Counts One and Two - Free Speech Retaliation

         Counts One and Two of the complaint allege that defendants retaliated against plaintiff because of her constitutionally protected speech activities.[3] Both the U.S. Constitution and the Connecticut Constitution protect the rights of government employees under certain circumstances to engage in free speech and not to be subject to retaliation by their government employer because of their exercise of protected speech. See Garcetti v. Ceballos, 547 U.S. 410, 417-20 (2006) (First Amendment); Trusz v. UBS Realty Investors, LLC, 319 Conn. 175, 191- 211 (2015) (Connecticut Constitution, art. 1st, §§ 4 & 5).

         In order to prove a claim of retaliation for engaging in constitutionally protected speech, a government employee must show: (1) that she has engaged in speech of the type that is subject to protection in the government employment context; (2) that her government employer took adverse action against her; and (3) that there was a causal connection between the protected speech or association and the adverse action. See Matthews v. City of New York, 779 F.3d 167, 172 (2d Cir. 2015) (describing elements of First Amendment retaliation claim by public employee).

         Plaintiff argues that she engaged in protected speech when she spoke with Giuliano about her concerns that the Board was mishandling its finances and when she soon thereafter gave a statement to the Middletown police department. She asserts that defendants impermissibly retaliated against her because of this speech. Doc. #97-1 at 20-28. The parties dispute each element of plaintiff's claim-whether she was engaged in protected speech, whether she suffered an adverse action, and whether there was a causal connection between her protected speech and any adverse action. I will therefore consider each of these three elements in turn.

         1. Protected Speech

         To determine whether a public employee's speech is protected from retaliation for purposes of a First Amendment retaliation claim, courts engage in a two-step inquiry. See Matthews, 779 F.3d at 172. First, a court must determine as a threshold matter “whether the employee spoke as a citizen on a matter of public concern.” Ibid. This “public concern” determination itself “encompasses two separate sub-questions: (1) whether the subject of the employee's speech was a matter of public concern and (2) whether the employee spoke ‘as a citizen' rather than solely as an employee.” Ibid. (internal quotation marks omitted). Even when an employee speaks about a subject matter of public concern, if the employee has done so pursuant to her official duties rather than in her capacity as a concerned citizen, then her speech is not subject to protection under the First Amendment, and she is thus not protected from adverse action by the employer. See Garcetti v. Ceballos, supra; Ricciuti v. Gyzenis, 834 F.3d 162, 168 (2d Cir. 2016).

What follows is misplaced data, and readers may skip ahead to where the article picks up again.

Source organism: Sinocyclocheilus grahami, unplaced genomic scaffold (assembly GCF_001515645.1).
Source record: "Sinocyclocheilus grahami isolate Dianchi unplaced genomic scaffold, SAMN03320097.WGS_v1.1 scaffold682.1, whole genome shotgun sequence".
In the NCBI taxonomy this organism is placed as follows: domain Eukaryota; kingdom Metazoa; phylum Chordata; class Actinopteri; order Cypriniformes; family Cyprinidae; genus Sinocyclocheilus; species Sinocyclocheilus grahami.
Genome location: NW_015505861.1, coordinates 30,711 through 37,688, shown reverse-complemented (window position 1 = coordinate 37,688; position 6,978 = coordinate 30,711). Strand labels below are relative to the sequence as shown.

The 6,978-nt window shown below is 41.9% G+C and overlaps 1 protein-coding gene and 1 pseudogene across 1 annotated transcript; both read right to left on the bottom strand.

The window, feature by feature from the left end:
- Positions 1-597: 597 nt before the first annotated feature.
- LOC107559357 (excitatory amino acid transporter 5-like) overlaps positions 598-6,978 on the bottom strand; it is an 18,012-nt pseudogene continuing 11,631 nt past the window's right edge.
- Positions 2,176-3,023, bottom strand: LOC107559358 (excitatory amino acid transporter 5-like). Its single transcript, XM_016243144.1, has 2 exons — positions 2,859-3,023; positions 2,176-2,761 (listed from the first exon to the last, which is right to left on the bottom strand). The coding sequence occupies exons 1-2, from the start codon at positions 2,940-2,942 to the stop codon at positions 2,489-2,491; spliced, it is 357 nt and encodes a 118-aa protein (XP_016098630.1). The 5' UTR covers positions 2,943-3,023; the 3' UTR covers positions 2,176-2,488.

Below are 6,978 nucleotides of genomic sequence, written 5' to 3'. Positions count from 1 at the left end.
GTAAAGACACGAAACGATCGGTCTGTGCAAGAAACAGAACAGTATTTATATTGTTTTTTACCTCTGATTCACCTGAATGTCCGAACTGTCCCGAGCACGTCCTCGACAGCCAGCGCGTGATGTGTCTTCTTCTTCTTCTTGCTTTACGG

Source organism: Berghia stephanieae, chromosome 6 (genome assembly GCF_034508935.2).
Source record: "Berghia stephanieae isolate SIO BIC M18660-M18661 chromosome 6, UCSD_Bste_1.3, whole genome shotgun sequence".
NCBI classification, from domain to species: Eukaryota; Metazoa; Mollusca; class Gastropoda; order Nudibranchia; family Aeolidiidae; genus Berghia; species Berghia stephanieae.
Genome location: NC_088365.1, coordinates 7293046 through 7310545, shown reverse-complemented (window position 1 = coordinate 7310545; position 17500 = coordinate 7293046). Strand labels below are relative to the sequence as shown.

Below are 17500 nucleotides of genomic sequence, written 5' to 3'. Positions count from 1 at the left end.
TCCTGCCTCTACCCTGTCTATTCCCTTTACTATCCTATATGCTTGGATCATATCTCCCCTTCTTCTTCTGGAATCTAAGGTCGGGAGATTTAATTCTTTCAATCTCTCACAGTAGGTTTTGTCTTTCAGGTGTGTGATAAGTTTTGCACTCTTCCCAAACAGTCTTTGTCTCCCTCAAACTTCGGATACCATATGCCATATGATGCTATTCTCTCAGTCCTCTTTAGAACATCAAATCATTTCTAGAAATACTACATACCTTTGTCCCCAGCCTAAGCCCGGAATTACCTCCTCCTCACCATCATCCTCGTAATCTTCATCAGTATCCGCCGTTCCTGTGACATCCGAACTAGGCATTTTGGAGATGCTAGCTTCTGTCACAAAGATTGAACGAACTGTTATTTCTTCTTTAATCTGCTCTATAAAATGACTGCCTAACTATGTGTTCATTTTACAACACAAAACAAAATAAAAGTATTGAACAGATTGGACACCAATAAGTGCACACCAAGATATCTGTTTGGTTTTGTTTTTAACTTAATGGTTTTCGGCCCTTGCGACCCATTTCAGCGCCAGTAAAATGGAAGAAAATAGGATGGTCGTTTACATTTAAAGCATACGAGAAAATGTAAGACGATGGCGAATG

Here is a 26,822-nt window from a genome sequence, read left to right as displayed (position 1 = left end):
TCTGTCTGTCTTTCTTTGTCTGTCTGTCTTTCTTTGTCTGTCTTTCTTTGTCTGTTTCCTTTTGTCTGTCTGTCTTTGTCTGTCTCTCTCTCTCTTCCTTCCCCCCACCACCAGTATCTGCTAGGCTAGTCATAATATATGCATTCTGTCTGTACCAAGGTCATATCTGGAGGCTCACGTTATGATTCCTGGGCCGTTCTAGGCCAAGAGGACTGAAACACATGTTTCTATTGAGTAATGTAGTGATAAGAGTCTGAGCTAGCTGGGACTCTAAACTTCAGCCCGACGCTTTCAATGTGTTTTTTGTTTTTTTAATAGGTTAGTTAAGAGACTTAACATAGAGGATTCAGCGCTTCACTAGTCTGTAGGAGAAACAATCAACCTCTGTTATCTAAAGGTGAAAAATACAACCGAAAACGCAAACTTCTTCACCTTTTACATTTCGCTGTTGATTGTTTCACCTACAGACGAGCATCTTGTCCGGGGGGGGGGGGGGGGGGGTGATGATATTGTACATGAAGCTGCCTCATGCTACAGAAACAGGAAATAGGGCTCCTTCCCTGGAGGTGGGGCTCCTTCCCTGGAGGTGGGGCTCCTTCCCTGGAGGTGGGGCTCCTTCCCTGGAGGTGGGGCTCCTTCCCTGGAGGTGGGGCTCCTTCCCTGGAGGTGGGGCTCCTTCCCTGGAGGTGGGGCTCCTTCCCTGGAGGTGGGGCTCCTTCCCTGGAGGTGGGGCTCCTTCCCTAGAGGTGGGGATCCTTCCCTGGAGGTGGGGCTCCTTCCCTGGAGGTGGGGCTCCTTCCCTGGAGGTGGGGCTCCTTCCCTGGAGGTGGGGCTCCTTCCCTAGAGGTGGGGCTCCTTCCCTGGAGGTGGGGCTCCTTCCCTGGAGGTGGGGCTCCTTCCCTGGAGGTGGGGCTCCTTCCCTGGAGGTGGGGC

Assuming that the employee's speech is made as a citizen about a matter of public concern, then the second step considers whether the employer has adequate reasons to restrict the employee's speech. This second step is often referred to as a Pickering balancing analysis. See Pickering v. Bd. of Educ. of Twp. High Sch. Dist. 205, Will Cnty., 391 U.S. 563, 568 (1968); Matthews, 779 F.3d at 172-73. The Pickering analysis asks “whether the relevant government entity ‘had an adequate justification for treating the employee differently from any other member of the public based on the government's needs as an employer.'” Matthews, 779 F.3d at 172 (quoting Lane v. Franks, 134 S.Ct. 2369, 2380 (2014)); see also Anemone v. Metropolitan Transp. Auth., 629 F.3d 97, 114-15 (2d Cir. 2011) (describing First Amendment speech rights of public employees).

         The analytic framework I have just described is somewhat different for purposes of a claim arising under the Connecticut Constitution (as alleged in Count One) if the claim arises from speech that was made by an employee pursuant to her official duties (as distinct from speech made by an employee as a concerned citizen). Rejecting the U.S. Supreme Court's decision in Garcetti v. Ceballos, supra, the Connecticut Supreme Court has made clear that an employee does not categorically lose her right to be free from retaliation for any speech that she makes pursuant to her official duties; instead, if such speech was made pursuant to her official duties, it may still be protected from retaliation if the employee spoke out about highly significant matters of public concern such as official dishonesty, deliberately unconstitutional action, other serious wrongdoing, or threats to health and safety. See Trusz, 319 Conn. at 210-11, 216-17.

         A. Whether plaintiff's speech was on a matter of public concern

         A matter of public concern is one that “relates to any matter of political, social, or other concern to the community.” Singer v. Ferro, 711 F.3d 334, 339 (2d Cir. 2013). To evaluate whether speech is addressed to a matter of public concern, courts look to “the content, form, and context of a given statement, ” and consider, among other things, “whether the ...